Lars Bendix:
Activity Post-Mortem - an eXtreme Teaching Practice, pdf
in Proceedings of the Utvecklingskonferens 09, Lund, Sweden, September 24, 2009.

Most teachers strive for perfection in their activities and the use at Lund Institute of Technology, Sweden of summative (CEQ) and formative assessment is a help to that. However, it is difficult to put to consistent use and many struggle to get the benefits.

Reflection is key to all improvement. Activity Post-Mortem (APM) is a technique that supports the teacher in continuously reflecting on his teaching activities in a structured and disciplined way. It provides structures and guidelines for capturing and disseminating different kinds of reflection information and it imposes discipline in explicitly scheduling the production of reflection information and planning the use of the obtained data. APM fits well with the highly iterative nature of eXtreme Teaching and its focus on feedback and communication.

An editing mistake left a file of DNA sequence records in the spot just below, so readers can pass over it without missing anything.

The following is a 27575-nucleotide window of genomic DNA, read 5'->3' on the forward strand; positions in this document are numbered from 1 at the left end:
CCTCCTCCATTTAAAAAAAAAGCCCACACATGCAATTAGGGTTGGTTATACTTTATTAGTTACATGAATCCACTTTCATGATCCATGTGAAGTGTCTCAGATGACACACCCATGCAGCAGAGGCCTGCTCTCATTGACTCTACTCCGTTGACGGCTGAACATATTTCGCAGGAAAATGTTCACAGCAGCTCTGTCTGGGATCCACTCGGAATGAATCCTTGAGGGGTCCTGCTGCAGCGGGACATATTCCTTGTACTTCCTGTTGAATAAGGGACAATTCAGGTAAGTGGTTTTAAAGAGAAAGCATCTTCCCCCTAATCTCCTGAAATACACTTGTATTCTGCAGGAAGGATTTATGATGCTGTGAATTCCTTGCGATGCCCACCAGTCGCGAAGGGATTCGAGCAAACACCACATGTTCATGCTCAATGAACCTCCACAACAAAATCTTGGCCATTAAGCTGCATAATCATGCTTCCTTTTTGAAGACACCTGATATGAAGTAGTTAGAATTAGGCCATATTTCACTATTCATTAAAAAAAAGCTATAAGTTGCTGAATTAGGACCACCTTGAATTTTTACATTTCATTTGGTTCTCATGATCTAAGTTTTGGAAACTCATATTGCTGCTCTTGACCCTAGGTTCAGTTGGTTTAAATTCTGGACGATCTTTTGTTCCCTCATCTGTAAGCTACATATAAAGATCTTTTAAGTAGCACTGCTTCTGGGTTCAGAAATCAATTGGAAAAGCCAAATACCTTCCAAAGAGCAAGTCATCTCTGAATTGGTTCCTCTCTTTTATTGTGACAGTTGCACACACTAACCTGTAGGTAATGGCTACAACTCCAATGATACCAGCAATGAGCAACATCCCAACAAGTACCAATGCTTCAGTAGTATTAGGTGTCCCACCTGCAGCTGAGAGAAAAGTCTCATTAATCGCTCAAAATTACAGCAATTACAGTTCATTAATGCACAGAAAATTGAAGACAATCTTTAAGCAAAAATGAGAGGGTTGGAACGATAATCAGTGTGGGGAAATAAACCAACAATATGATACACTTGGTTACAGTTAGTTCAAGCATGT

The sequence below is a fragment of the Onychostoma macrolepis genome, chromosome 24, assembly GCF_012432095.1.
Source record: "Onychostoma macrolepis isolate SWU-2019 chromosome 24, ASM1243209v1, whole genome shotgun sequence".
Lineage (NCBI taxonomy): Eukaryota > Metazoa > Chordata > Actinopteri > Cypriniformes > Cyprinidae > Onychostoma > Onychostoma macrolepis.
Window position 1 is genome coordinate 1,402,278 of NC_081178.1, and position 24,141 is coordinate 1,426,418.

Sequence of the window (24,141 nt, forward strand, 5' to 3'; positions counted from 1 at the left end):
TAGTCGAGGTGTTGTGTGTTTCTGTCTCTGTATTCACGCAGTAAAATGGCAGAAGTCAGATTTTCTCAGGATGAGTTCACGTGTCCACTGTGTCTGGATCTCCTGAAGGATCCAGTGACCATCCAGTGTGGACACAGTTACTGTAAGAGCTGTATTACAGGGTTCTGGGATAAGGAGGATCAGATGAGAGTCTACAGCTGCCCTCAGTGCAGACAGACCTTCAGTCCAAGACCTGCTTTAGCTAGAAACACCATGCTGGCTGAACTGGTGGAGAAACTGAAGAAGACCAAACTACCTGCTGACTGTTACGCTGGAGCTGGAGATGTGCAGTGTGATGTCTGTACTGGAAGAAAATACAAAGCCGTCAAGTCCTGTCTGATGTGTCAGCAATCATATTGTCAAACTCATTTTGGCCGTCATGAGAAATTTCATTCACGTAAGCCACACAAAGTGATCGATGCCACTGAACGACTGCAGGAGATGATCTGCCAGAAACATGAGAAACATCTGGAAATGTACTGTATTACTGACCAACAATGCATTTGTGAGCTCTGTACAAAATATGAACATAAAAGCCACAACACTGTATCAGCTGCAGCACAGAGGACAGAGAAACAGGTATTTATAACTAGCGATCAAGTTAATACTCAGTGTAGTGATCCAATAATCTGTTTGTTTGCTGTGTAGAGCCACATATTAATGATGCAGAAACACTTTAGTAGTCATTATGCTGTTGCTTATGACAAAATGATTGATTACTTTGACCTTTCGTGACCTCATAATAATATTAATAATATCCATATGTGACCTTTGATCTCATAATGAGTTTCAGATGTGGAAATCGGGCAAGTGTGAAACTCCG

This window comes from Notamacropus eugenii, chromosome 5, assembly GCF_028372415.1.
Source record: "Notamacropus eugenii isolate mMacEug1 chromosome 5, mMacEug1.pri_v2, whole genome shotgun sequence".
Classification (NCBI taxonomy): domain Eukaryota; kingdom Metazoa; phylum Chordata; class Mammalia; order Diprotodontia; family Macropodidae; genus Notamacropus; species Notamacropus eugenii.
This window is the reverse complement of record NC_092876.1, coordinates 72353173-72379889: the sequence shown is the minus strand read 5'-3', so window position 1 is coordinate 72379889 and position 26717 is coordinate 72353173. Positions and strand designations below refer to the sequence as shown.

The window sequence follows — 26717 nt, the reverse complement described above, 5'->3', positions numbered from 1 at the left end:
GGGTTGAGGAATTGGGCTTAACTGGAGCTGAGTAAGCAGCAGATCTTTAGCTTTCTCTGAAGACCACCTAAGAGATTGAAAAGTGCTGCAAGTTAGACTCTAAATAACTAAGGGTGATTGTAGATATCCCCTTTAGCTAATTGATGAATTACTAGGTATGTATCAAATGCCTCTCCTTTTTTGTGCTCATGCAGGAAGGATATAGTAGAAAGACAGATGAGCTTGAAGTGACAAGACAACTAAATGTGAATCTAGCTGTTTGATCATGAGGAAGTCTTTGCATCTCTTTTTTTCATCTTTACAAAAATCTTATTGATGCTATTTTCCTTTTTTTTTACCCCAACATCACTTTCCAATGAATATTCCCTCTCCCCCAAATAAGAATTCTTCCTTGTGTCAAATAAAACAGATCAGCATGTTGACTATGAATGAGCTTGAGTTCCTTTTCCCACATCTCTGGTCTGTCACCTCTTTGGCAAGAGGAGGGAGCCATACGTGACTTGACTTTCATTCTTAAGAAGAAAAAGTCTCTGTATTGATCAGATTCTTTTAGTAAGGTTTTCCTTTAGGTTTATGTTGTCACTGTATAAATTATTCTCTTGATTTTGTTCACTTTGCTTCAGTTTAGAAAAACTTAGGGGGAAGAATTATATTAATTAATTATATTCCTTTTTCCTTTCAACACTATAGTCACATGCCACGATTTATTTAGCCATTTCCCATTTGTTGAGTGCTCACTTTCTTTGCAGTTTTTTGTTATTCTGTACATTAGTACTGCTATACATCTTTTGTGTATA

APM shares many traits with summative and formative assessment. However, in contrast to summative assessment that is done after the completion of a whole course, APM is done immediately after each single activity, like a lecture, and can be used to improve the pedagogy of the next lecture or the contents of this or next year's course. It can help you capture, preserve and use examples, questions, ideas and dialogue you improvise and create on the fly during an activity. APM shares the same objectives as formative assessment, however instead of focus on feedback to the students, focus is on feedback to the teacher on the results of his activities - did he learn something about teaching. Furthermore, APM is an explicit technique that implements the implicit principles from formative assessment.

Maintained by